The brunch fiasco of 2013 will forever remain one my favorite introductory memories to life in Denmark. Since then, I’ve come to eat at a lot of restaurants, and have adopted a more Danish attitude towards the luxury of eating out. Going out to a restaurant here is a privilege, and so your money should go towards a quality meal with good service. This resulted in me almost never eating fast food, as the quality couldn’t match the price, and being more selective in my restaurant choices. Eating out isn’t just about fueling my body; it’s an entire experience I should appreciate! I’ve also learned to drop my polite Canadian response (“oh everything is great thank you”) to waitstaff inquiries if I feel that a meal was particularly disappointing. For a sound budget and healthy body, eating out should be a luxury treat (and not a daily occurrence), so I make sure my money goes towards a rewarding experience.

3. Walk, bike, run

I always tend to forget that when you book a 7:00 AM flight, it really means you have to wake up around 4:30 AM. Alas, on a recent trip, I did just that — and with no public transport service running that early, I had to catch a cab to the airport. That 18 km (12 mile) drive from door to terminal resulted in an astonishing $120 price tag. Taking taxis is notoriously expensive in Denmark, so the country has smartly invested in fantastic infrastructure for supporting alternative methods of transportation. The bus, subway, train and light rail systems are extensive and reasonably priced. In addition, Copenhagen is famous for being one of the most bike-friendly cities in the world.

Of course, there will always be times when taking a taxi or an Uber will be a smarter decision. However, I’ve found that using my bike and trusty set of feet to navigate around town has been such a rewarding decision. Incorporating exercise into my commute and saving money is the ultimate win.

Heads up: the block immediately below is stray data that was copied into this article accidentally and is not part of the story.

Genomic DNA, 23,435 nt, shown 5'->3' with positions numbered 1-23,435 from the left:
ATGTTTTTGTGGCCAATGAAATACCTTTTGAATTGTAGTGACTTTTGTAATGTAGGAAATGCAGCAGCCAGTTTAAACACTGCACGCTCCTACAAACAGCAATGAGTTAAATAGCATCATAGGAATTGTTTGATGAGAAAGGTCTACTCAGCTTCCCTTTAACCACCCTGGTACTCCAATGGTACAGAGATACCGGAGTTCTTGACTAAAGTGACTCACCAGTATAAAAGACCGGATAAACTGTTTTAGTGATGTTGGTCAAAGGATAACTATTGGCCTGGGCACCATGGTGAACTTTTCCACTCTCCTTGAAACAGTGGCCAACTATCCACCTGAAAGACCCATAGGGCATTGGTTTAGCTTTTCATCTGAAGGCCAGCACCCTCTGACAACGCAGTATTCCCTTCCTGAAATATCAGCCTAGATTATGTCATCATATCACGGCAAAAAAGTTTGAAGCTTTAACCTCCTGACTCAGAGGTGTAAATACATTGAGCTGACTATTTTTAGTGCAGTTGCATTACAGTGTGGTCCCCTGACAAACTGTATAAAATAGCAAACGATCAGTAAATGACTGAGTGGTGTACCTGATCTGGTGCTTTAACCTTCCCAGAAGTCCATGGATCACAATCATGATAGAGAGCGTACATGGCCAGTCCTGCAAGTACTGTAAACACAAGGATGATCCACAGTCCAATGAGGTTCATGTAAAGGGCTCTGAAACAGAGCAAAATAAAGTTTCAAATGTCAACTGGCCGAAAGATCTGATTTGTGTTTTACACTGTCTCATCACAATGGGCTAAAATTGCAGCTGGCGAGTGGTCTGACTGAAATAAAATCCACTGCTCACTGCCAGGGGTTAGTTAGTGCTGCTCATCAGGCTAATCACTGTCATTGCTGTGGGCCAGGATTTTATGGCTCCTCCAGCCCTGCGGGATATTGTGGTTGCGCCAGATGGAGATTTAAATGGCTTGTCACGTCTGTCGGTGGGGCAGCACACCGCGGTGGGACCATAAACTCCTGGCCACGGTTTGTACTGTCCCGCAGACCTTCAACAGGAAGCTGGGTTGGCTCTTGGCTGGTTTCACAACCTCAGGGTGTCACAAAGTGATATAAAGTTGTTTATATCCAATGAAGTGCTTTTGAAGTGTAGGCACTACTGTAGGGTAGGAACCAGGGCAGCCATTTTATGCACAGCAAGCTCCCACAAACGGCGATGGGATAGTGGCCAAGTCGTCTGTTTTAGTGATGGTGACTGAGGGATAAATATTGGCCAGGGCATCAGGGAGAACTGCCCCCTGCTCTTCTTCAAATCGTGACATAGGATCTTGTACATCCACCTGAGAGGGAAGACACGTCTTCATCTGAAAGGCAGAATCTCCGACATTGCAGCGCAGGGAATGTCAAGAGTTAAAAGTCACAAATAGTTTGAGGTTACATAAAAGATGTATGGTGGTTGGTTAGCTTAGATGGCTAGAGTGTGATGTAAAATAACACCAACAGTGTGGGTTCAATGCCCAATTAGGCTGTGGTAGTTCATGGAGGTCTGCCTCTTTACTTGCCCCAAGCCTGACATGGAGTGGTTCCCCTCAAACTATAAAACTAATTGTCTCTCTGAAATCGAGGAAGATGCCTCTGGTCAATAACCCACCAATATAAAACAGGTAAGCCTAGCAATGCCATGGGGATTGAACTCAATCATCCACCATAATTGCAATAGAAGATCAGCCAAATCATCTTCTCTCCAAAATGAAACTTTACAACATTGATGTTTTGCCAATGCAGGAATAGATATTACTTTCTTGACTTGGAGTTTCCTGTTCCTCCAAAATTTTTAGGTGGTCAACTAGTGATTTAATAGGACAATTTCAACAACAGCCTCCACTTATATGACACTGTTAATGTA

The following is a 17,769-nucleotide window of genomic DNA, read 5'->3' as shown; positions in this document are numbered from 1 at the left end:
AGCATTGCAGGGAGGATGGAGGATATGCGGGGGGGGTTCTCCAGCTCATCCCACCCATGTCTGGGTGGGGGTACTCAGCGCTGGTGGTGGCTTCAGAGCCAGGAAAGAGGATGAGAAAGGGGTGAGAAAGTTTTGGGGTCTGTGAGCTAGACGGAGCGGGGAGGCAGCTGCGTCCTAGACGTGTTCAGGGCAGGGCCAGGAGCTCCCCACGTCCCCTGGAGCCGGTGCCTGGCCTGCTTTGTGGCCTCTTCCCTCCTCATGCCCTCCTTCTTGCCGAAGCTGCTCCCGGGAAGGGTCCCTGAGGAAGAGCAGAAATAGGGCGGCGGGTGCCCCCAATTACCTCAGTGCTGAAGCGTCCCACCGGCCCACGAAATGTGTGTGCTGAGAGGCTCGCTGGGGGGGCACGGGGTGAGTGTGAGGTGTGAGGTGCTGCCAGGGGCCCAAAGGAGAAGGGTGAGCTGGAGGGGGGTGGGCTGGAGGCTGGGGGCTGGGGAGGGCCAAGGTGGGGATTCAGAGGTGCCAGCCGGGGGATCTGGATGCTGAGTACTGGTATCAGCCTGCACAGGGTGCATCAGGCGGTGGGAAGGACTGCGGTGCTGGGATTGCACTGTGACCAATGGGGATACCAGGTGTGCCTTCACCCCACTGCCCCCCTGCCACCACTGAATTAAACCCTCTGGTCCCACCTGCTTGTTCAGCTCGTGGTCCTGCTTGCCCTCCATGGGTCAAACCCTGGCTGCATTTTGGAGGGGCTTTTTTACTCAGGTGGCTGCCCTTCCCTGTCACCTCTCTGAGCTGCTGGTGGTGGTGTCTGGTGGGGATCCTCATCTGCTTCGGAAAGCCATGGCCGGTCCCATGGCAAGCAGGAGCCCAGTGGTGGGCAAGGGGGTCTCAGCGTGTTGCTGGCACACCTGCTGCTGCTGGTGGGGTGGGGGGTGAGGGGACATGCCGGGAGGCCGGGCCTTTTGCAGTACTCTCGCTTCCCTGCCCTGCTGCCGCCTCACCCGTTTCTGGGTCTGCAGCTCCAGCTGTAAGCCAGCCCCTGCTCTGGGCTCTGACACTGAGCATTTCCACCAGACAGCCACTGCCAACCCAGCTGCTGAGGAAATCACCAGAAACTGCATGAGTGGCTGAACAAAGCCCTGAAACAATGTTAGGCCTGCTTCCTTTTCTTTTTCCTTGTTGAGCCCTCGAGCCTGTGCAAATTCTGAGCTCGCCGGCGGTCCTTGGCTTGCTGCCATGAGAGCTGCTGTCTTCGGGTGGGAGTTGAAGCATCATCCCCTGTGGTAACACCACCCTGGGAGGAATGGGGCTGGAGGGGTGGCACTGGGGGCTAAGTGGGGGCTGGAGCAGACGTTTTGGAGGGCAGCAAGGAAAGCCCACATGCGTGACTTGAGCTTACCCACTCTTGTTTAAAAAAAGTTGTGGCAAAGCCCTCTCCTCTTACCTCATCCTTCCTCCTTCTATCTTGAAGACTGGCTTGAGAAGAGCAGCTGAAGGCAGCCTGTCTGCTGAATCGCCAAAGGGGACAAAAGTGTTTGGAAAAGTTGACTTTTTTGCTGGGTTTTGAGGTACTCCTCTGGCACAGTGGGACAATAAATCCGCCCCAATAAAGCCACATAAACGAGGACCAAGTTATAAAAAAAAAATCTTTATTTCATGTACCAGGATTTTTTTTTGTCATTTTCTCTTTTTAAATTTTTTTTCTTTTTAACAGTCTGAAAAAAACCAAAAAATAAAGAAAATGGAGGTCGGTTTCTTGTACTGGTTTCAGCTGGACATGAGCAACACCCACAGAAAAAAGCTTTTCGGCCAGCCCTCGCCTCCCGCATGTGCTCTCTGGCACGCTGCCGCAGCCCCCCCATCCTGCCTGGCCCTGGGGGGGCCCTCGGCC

4. Embrace the power of the picnic

In a country where it is expensive to eat out, I’ve had to learn how to be smart when socializing with friends. Enter the savvy Europeans and their innovative solution: a picnic. Gathering a group of friends, trekking to the nearest grocery store and splitting the cost of fresh bread, fruits, and beer not only appeases my fantasy of living a carefree European lifestyle, but it has also become one of my favorite ways to catch up. I previously held this notion that picnics had to be fancy endeavors with wicker baskets, cutlery and a wide selection of fine cheeses, but I’ve quickly come to appreciate the versatility of paper towels and the joyful feeling of ripping into a baguette with your bare hands. Not only is a group picnic a fraction of the price of a restaurant meal, but it’s also hands down the more fun option.

Maggie Clark is a 26-year-old Canadian currently situated in Copenhagen, Denmark. A nutritionist by trade, Maggie has spent the past four years working abroad in the food and pharmaceutical industries. Eager to return to her roots in preventative health, Maggie is embarking on a one-way journey back to her native Toronto to discover a career that can fulfill her energetic and creative needs. Most important of all, she has a wonderful golden retriever named Cali who is likely the most beautiful dog in the world, just saying.

Image via Unsplash

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  • Wolf

    #3 is a bit illogical.
    You mention that there is no public transport to the airport in the early morning, then go on praising the great public transport options.

    • Julie

      The public transportation usually starts around 5.00-5.30 AM if you don’t live in central Copenhagen. That being said, you always have multiple options to make your way to the airport and especially the metro system is impeccable, in my opinion 🙂

  • cc samm

    I have been trying to focus on quality over quantity, especially with clothes. It’s amazing how a quality piece of clothing will hold up over time (decades even!) and still be relevant.

    I’m sorry this is off-topic, but I’m going to be visiting Copenhagen next year and was wondering if you could suggest any budget-friendly (or at least won’t leaving you hungry) restaurants/cafes/eating places? Thank you so much for your help!